Chapter 4: Frustrated Writers or When Writing is NOT a Blast!

Writing is tough for most children.   This point dawned on me one day as I pulled my frustrated third grade child out from under the table at writing time.  He was struggling to write a story, but couldn’t get past the first two lines.  He complained loudly, “I HATE writing!”

blast-04-01In a moment of desperation and inspiration, my mind traveled back to swimming lessons the year before.  My favorite group to watch at my children’s swimming lessons is the “Tadpole” class for beginning swimmers.  At first they are completely and utterly afraid of the water.  They get in, but it takes lots of coaxing and a great deal of trust on their part.  Without fail each of these frightened children practically strangles his or her instructor as she walks them across the pool, holding each in her arms.  The instructor seems determined to not let them fail.  She walks them across the pool, back and forth.  At first their toes dangle in the water as she walks them, then their feet and by the end of the 6-week class I was amazed at the progress of these little swimmers. They trusted her instruction and they trust themselves.  They like the water and have begun to swim.

The older swim classes jump right in the water and splash all around without any inhibitions.  They are at the point where they just need their swimming skills refined.  They were once little swimmers too, but they were taught basic strokes and have had lots of practice.  As experienced swimmers, they play games in the water and have swim races.  The instructor is there to just guide and reinforce their skills.

          It was at that moment I realized that learning to write is no different than learning to swim.  My attitude with my son had been all-wrong.  I was determined that he should be working at the third grade level even though he wasn’t there.  Some writers jump right in and need only to refine their skills.  With my son, the reluctant writer, I had to meet him where he was—instead of pushing him into the deep end; I went down to the shallow end of the pool and met him where he was.  I taught him how to think out his ideas, brainstorm them on paper—writing key words to jog his memory, and to just START!

          Like the swimming instructor, I had to carry him across the pool.  He dictated his stories to me and I wrote his words.  I taught him the “Writing Traffic Light” and we worked through the process.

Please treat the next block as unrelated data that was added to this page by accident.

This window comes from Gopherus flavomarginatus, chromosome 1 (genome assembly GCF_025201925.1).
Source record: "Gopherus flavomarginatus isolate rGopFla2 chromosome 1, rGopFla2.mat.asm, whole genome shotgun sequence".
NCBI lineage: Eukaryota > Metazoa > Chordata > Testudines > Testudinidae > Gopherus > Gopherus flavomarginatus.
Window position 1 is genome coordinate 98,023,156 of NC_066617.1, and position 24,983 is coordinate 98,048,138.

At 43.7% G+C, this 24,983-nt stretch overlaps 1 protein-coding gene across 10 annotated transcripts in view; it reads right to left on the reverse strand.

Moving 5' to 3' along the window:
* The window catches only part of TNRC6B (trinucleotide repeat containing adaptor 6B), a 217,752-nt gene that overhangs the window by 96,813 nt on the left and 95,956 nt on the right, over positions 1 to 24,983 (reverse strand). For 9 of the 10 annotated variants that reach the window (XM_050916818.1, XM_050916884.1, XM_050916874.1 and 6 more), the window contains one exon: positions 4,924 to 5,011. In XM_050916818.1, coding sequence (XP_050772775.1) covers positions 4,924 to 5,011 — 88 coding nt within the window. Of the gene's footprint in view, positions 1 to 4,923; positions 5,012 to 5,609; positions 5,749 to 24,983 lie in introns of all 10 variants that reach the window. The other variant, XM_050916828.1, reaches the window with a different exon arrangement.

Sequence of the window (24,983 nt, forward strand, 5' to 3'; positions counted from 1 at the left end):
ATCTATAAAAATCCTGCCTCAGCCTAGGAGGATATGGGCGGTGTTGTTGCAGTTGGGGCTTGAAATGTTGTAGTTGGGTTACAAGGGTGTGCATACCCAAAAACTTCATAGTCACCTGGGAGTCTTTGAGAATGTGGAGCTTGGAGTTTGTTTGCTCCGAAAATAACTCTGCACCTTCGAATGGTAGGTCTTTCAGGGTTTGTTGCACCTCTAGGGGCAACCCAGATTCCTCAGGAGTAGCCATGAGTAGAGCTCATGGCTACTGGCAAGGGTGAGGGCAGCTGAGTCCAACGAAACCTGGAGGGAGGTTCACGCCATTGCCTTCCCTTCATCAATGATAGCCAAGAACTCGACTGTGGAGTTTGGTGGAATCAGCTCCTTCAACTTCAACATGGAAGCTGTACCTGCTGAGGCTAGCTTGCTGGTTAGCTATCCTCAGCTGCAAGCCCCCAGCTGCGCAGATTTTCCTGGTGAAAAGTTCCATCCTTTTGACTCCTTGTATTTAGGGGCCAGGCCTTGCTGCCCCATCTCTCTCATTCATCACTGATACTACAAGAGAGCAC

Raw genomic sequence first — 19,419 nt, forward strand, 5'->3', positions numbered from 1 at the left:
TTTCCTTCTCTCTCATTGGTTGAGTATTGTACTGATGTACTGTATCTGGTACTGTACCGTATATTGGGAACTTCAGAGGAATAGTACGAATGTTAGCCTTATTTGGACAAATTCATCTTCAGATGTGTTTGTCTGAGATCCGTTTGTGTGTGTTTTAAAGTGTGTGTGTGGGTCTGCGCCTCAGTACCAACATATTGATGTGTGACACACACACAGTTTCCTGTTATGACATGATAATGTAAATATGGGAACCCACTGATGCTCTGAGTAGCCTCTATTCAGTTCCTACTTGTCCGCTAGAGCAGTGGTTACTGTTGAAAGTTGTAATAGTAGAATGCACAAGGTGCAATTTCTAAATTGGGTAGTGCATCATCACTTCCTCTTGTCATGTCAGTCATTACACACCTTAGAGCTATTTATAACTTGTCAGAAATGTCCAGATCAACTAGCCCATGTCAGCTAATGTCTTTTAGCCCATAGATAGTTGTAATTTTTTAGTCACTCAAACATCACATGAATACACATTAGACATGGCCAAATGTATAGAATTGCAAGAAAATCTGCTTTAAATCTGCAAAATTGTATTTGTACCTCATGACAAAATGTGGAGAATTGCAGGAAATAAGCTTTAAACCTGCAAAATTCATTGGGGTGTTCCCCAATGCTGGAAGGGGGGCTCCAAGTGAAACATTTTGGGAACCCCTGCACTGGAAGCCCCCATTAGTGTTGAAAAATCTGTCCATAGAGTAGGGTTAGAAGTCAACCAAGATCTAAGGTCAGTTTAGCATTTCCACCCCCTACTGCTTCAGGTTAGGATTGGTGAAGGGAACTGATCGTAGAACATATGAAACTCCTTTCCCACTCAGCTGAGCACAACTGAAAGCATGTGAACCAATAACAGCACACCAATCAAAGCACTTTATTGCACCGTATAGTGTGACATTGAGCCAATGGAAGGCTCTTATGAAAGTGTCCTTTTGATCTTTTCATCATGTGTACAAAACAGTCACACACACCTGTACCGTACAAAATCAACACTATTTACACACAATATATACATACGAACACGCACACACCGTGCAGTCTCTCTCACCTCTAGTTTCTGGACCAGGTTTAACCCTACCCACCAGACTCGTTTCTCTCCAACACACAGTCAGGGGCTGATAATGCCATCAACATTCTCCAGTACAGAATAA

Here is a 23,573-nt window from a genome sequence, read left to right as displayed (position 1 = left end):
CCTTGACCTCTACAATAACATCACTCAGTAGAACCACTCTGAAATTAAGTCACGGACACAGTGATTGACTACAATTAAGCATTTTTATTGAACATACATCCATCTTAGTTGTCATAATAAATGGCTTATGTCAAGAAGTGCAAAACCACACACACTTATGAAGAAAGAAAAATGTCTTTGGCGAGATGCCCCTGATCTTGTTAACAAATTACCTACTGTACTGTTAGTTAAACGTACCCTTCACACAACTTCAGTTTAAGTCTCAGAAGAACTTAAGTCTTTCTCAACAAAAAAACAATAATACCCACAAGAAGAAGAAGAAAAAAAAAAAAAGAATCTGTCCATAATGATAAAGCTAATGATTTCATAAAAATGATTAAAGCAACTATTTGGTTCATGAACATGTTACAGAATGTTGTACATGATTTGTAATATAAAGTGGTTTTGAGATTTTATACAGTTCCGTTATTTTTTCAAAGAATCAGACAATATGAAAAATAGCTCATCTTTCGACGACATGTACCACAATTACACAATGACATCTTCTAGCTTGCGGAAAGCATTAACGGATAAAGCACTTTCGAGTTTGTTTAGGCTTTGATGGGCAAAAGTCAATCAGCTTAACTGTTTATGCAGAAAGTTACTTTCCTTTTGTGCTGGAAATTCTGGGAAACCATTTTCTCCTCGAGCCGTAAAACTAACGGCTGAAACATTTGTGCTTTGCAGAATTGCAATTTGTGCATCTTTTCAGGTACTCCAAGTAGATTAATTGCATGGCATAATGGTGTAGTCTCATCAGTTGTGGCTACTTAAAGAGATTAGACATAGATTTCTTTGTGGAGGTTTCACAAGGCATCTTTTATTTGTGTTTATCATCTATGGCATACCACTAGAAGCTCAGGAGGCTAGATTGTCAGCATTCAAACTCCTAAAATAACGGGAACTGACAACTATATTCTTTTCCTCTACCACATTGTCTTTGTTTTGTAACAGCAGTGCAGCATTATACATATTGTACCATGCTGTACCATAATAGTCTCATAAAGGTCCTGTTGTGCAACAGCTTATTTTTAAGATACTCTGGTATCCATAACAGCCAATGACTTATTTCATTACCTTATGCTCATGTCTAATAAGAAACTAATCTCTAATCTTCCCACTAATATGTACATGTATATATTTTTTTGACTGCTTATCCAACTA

With my son, I broke the writing process down into some of the following small pieces:

  • I showed him the final product: “This is what it looks like when you are all finished.” (still allowing room for his creativity.)
  • We brainstormed and made a general outline of where his story was going with brief sentences.
  • I wrote down the key words for his story to help jog his memory as he wrote.
  • I wrote, he wrote. The pencil traveled back and forth between us, like a ball in a tennis match, and he began to write more.
  • I explained that this was the “sloppy copy” and that handwriting and spelling didn’t matter in this stage. It was a huge relief to him to know that it was ok to make mistakes in the green light step.
  • I stayed nearby, doing something else while he wrote, as a way of giving him constant moral support.
  • I let him go at his own pace. What I thought my son should be capable of was actually unrealistic for him.  We slowed the steps down.  What could’ve taken a single day, took three days, and it was ok. 
  • I gave him lots of encouragement. Confidence is such an important thing!
  • I typed up what we had written and gave him a copy. I left some spelling and grammar mistakes that we could discuss.  He laughed at my errors (which were actually his) and loved playing teacher and correcting the mistakes.  We printed the story again.
  • We elaborated on his story, as part of the EDITing step and made it better. I was surprised how much he liked doing this step, and how good he was at it.  It was easy to add details when he had a basic skeleton of a story in front of him.

My son made his story SPARKLE by choosing a nice font, and printing it on nice paper when it was finally completed.  He was radiant.  He could hardly wait to share his story with everyone.  He felt successful.blast-04-02

     Will I always be there to write for him?  No, but if I can get him into the metaphorical writing pool and let him see how much fun writing can be, then pretty soon he will be coming to the pool on his own and even jumping in the deep end!



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